Hadmar I of Kuenring

Hadmar I of Kuenring (alt. spelling Hademar; died 27 May 1138) was a German nobleman who served as a ministerialis in the Margraviate of Austria (Ostarrîchi).

Hadmar I and Gertrud. Detail from the Kuenring pedigree (Bärenhaut), Zwettl Abbey, 14th century


Hadmar first appeared in an 1125 deed, in the service of the Babenberg margrave Leopold III. He probably was the son of Nizzo, who served as a burgrave on the castles in Krems and Gars. While many sources refer to Hadmar as a (great-)grandson of legendary Azzo of Gobatsburg, more recent research has shown this to be incorrect.[1]

He is credited for the construction of Kühnring castle (in present-day Lower Austria), which became the ancestral seat of the Kuenring noble family. Hence, Hadmar was the first member of the dynasty to style himself "of Kuenring" from 1132 onwards. Hadmar also had Dürnstein Castle erected in his Wachau estates, where about sixty years later King Richard I of England was imprisoned after being captured near Vienna by Duke Leopold V of Austria.

In 1137, Hadmar and his wife Gertrud of Wildon founded the Cistercian abbey of Zwettl, along the lines of the late Margrave Leopold III who had founded Heiligenkreuz Abbey four years earlier. Hadmar died without issue the next year; like his brothers,[ambiguous] and is buried in Göttweig Abbey. His relative Albero III of Kuenring succeeded to his lordship. The establishment of Zwettl Abbey was confirmed by King Conrad III of Germany and Pope Innocent II in 1139/40.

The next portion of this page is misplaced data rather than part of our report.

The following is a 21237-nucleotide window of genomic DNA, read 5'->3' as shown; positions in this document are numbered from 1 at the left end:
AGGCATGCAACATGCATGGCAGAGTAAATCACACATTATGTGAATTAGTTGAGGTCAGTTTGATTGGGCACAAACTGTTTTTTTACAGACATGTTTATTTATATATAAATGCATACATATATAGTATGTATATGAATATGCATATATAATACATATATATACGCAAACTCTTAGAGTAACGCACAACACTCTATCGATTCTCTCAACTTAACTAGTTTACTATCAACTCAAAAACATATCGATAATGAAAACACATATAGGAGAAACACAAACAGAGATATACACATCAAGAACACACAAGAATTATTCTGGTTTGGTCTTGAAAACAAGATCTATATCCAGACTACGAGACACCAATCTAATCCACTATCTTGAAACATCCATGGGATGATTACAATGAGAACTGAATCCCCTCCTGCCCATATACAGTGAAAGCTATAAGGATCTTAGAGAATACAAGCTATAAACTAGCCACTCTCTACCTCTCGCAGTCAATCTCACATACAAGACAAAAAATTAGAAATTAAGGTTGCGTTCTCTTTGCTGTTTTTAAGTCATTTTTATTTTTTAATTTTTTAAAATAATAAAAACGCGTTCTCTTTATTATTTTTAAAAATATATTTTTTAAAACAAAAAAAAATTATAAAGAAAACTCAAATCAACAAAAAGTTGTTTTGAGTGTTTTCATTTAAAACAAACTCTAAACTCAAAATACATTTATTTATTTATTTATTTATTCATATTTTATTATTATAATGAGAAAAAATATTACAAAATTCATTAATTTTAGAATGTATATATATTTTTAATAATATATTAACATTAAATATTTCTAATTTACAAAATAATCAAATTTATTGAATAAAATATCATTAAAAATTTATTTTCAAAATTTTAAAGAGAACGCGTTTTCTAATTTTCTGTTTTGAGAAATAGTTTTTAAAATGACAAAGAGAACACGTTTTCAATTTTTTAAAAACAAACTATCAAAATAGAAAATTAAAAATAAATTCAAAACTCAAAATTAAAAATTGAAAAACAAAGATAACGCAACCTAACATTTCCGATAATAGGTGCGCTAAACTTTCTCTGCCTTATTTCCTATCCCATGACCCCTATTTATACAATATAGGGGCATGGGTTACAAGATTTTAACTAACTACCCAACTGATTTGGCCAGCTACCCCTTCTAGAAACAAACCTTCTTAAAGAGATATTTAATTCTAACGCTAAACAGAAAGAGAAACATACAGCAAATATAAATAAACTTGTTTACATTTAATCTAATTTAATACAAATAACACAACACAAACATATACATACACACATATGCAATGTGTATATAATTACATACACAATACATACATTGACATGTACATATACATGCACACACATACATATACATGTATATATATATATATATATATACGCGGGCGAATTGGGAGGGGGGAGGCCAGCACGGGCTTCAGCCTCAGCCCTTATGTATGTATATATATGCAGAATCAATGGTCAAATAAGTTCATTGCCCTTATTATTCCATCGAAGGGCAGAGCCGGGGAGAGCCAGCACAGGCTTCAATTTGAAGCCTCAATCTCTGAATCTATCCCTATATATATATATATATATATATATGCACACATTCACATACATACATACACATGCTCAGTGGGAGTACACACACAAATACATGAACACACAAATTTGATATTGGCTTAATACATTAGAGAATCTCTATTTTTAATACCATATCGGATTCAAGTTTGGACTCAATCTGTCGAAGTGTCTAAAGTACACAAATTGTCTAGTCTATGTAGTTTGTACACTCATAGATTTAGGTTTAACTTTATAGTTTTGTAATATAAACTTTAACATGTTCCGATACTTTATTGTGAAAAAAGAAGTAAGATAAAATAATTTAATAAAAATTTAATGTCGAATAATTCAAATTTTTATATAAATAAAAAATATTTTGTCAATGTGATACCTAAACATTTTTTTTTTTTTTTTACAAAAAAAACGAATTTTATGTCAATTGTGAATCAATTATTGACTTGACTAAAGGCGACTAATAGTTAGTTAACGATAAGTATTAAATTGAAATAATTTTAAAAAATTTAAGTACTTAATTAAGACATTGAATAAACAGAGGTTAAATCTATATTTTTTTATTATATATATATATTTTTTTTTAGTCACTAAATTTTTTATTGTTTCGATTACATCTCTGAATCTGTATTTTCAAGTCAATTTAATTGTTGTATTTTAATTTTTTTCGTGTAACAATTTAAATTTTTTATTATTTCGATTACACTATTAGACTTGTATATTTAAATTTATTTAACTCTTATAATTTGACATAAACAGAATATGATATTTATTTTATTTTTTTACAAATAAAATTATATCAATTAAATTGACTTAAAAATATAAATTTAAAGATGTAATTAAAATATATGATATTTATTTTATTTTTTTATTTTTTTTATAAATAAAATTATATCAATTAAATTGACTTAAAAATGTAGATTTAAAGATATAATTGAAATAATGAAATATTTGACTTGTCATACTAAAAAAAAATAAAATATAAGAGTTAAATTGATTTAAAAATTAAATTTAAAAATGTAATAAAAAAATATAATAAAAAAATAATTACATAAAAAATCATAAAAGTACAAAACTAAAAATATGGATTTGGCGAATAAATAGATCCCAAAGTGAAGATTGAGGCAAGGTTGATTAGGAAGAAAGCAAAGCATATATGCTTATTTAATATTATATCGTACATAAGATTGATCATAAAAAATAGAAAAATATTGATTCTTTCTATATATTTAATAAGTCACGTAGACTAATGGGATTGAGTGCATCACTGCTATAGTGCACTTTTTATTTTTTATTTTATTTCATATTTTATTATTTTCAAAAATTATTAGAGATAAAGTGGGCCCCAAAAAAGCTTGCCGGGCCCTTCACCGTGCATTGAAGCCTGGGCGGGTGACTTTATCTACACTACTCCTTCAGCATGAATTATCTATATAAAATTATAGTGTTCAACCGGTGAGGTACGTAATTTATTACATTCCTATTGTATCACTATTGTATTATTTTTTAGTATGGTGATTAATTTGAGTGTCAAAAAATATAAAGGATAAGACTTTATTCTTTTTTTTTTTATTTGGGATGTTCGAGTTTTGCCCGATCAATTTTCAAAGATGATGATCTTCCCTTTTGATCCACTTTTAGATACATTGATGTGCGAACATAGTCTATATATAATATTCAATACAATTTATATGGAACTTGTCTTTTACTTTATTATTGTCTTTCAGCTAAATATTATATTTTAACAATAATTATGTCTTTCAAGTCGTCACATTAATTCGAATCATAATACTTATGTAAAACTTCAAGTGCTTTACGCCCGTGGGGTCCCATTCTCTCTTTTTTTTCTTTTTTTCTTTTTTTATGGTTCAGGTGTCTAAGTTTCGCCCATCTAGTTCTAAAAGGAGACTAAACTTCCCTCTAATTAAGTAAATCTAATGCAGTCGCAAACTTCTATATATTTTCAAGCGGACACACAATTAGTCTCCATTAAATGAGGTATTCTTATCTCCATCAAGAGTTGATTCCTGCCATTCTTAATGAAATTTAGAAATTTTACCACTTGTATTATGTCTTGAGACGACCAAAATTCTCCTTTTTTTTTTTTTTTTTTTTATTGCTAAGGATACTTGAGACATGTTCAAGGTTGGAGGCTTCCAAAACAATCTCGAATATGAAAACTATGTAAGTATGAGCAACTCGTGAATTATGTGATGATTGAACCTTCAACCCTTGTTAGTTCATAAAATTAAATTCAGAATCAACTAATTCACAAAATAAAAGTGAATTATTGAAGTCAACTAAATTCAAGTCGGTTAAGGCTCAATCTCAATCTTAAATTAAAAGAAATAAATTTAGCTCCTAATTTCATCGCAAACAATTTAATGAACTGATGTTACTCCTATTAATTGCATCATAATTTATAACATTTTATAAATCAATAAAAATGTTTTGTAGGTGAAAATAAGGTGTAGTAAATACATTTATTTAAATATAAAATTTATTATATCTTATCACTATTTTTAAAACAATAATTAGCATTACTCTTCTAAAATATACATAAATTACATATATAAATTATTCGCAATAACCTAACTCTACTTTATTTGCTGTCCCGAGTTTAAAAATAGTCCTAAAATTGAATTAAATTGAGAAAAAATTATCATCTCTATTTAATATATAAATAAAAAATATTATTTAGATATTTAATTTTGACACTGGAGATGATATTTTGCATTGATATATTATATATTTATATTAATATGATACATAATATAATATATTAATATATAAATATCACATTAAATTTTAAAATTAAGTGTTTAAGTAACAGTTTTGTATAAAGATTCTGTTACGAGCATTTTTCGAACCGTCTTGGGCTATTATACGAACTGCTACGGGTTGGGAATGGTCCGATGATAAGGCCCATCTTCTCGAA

1. ^ Dienst, Heide (1990). Regionalgeschichte und Gesellschaft im Hochmittelalter am Beispiel Österreichs. Böhlau Verlag Wien. ISBN 3205084144.
Hadmar I of Kuenring
Born: ? Died: 27 May 1138
German royalty
Preceded by
Newly created
Lord of Kuenring
Succeeded by
Albero III